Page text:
What We Saw: Preseason Week 1

The WWS Team recaps the first week of the NFL Preseason

Cardinals @ Bengals

Final Score: Cardinals 36, Bengals 23

Writer: Erik Smith (@ErikSmithQBL on Twitter, u/truebest on Reddit)


The Bengals and Cardinals opened up the preseason by sitting virtually all of their starters, and even many of their backups.

For Cincinnati, kicker Evan McPherson looked just as elite as he did last season, burying a 58-yarder and a 56-yarder while also drilling a kickoff through the uprights. The Bengals offensive line looked bad with mainly the backups playing, with numerous penalties, missed assignments, and lapses. It was an especially rough day for Jackson Carman, the only Bengals offensive starter that played.



Carman is competing with fourth-round rookie Cordell Volson for the starting left guard spot and Volson played admirably in his work during the second half. Carman may lose work to Volson as the preseason progresses. Overall, the depth of this Bengals line looks shaky if anything happens to the starting unit.

For Arizona, nearly every meaningful skill position player sat this one out outside of the offensive line, including backup quarterback Colt McCoy. 38-year-old Matt Prater missed two extra points and looked a little shaky on a few others.

The Cardinals led this game throughout and poured on points at the end of the first half, taking a 23-9 lead at intermission. The Bengals had the final score of the game, making this one look a little closer than it actually was.


Arizona Cardinals




Trace McSorley: 13/22, 163 yards, 1 TD, 2 Sacks | 4 carries, 32 yards

Jarrett Guarantano: 7/10, 54 yards, 1 TD, 1 Sack | 4 carries, 10 yards


With Kyler Murray and Colt McCoy both sitting out the preseason opener, Trace McSorley started for the Cardinals and played a majority of the snaps at quarterback. The opening drive was extended on a deep pass interference penalty, and later on 3rd and 1, McSorley completed a play-action rollout pass for a touchdown. McSorley is relatively athletic and mobile for a quarterback, receiving multiple designed runs and draws throughout the game. He broke a sack on poor tackling and hit a big downfield open throw on a third down, and later had a long run for nearly a touchdown, but he was stopped just short of the goal line. His athleticism isn’t game-breaking, but it played well in a preseason game full of vanilla coverages and he might be a low-end streamer due to his rushing ability if he ever developed enough to get spot starts as a backup.



It wasn’t all positive for McSorley, who nearly threw an interception on 3rd and 6 in the end zone to Bengals’ rookie Dax Hill on a nice defensive play. Later McSorley had a dangerous pass over the middle broken up by Hill once again. McSorley also took a sack trying to get into field goal range towards the end of the half. Against the starting defense in a regular season game, McSorley’s athleticism likely would have been less pronounced, and his lack of arm talent may have led to some interceptions.

Jarrett Guarantano played in the second half and ran the offense just fine for the most part. His game appears to be mainly based on his mobility, but had just 5.4 yards per passing attempt and rushed for only 10 yards on 4 carries. The offense was much more based on the run game in the second half.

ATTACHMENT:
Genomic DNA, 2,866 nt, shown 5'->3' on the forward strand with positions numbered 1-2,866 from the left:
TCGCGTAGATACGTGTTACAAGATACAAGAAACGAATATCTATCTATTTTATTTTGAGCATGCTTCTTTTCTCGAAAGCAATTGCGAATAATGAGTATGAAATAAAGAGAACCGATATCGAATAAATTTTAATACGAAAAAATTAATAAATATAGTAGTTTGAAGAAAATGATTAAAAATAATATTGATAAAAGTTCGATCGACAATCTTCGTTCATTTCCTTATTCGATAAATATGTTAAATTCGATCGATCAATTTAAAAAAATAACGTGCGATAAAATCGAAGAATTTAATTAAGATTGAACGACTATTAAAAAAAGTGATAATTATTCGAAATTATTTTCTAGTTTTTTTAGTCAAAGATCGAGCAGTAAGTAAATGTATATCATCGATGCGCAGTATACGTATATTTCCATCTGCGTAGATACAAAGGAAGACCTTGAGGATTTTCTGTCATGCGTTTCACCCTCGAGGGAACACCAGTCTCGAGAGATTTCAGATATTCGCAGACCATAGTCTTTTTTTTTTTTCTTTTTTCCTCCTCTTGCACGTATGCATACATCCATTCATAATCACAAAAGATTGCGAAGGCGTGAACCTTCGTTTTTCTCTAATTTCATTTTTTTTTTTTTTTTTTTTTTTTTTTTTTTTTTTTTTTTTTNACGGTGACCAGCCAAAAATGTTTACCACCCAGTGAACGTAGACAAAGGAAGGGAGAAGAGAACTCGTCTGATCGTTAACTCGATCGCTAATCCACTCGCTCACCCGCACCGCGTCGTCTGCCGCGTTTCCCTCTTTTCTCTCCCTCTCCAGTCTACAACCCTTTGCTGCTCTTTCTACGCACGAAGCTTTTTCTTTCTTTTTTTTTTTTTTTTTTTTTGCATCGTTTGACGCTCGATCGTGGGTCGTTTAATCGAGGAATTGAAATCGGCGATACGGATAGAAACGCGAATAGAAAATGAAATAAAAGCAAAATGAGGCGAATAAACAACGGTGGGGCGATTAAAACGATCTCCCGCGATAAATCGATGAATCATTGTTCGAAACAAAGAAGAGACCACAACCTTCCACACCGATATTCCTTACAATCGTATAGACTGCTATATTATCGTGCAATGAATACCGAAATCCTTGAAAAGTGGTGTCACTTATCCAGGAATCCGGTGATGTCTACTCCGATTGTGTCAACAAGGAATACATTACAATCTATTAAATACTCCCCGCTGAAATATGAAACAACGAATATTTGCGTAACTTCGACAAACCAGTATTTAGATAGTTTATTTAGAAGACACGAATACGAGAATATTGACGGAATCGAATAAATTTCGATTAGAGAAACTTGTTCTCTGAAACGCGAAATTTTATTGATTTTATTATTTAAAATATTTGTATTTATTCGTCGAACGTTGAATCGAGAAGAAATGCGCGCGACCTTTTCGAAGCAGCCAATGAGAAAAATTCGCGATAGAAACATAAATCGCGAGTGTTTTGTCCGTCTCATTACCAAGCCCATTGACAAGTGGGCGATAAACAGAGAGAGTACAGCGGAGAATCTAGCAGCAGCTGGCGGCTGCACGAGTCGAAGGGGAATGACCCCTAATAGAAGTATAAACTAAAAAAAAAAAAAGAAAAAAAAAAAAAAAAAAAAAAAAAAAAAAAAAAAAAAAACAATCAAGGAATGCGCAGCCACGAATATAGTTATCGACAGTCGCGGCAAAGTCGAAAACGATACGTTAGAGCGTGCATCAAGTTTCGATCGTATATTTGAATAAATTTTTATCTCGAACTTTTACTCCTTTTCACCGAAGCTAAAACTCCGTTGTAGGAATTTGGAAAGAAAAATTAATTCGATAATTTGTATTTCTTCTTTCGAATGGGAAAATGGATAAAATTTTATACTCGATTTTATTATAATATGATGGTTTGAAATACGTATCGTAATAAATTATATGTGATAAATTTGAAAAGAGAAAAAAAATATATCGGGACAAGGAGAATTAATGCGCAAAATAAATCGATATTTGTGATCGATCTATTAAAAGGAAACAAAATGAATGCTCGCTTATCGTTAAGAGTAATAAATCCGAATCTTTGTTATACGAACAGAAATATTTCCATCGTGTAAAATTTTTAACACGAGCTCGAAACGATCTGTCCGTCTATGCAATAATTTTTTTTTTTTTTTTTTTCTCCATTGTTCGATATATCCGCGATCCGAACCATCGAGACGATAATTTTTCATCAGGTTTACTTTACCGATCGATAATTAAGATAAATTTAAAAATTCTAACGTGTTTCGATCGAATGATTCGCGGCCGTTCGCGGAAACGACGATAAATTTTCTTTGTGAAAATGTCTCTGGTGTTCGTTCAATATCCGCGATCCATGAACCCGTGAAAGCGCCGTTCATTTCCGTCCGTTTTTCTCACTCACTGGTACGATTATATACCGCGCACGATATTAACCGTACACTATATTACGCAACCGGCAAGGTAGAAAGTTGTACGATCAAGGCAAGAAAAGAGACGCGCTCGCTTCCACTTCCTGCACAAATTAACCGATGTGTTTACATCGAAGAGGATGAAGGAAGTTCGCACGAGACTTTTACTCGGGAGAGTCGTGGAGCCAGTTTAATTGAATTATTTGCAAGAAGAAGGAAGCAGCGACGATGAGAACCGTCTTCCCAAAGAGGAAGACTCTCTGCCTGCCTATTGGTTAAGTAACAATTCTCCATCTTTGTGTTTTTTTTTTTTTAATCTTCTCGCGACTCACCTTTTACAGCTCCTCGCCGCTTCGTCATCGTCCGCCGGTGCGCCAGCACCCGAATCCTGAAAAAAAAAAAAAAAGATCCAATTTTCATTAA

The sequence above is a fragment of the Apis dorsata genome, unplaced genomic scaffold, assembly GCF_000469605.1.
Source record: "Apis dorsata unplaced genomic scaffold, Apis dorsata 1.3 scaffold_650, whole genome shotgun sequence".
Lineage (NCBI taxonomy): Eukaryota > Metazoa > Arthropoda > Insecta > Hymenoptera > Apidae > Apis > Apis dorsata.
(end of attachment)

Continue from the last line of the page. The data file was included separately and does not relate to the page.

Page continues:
Running Back


Eno Benjamin: 5 carries, 14 yards | 1 target

Jonathan Ward: 6 carries, 15 yards, 2 TDs | 2 targets, 2 receptions, 26 yards

Keaontay Ingram: 7 carries, 27 yards, 1 TD | 2 targets, 2 receptions, 18 yards


Eno Benjamin was the first running back in the game with James Conner and Darrel Williams sitting out. He received several carries but didn’t flash on any of them, and Benjamin worked well into the second quarter. Arizona tried to give him a screen pass but the play had no chance at completion as the Bengals’ defense was all over it. Benjamin didn’t do anything to obviously hurt his stock but didn’t impress either.

Jonathan Ward was in on the second drive and had a nice reception on a screen pass. He converted two short goalline touchdowns that were unremarkable, but it is worth noting his role if injuries strike in-season.

Sixth-round rookie Keaontay Ingram entered the game in the second half and impressed in his NFL debut. He had a nice catch and run on 3rd and 1 play-action bootleg pass. Later that drive he had another catch on a check down. Ingram displayed good feet and some power and looked natural catching passes. He had a really nice shifty cut and move upfield in the red zone, and later had an easy goalline touchdown as the offensive line overpowered the defense. Ingram is worth keeping an eye on after impressing in his limited work, although it is worth noting that he was playing in the second half of a preseason game where the Bengals played none of their starters.



Wide Receiver/Tight End


Greg Dortch: 8 targets, 4 receptions, 53 yards, 1 Fumble (0 Lost)

Andy Isabella: 7 targets, 4 receptions, 57 yards

Victor Bolden: 1 target, 1 reception, 15 yards | 1 carry, 6 yards

Deon Yelder: 4 targets, 2 receptions, 18 yards

Jontre Kirklin: 1 target, 1 reception, 5 yards, 1 TD

Andre Baccellia: 1 target, 1 reception, 4 yards, 1 TD


Greg Dortch was targeted throughout the game, starting with a long catch over a backup corner down the sideline. The rest of his six targets went for just 21 yards. Dortch also had a really nice punt return of 55 yards and looked like a useful role-player overall.

Andy Isabella played all game, which is likely a bad sign for his overall outlook in the offense considering that none of the starters played. He was consistently targeted and produced the occasional catch and was still playing late in the fourth quarter. One of his targets was incomplete on a contested catch opportunity, and while it was a tough catch it was one that he had a shot at making.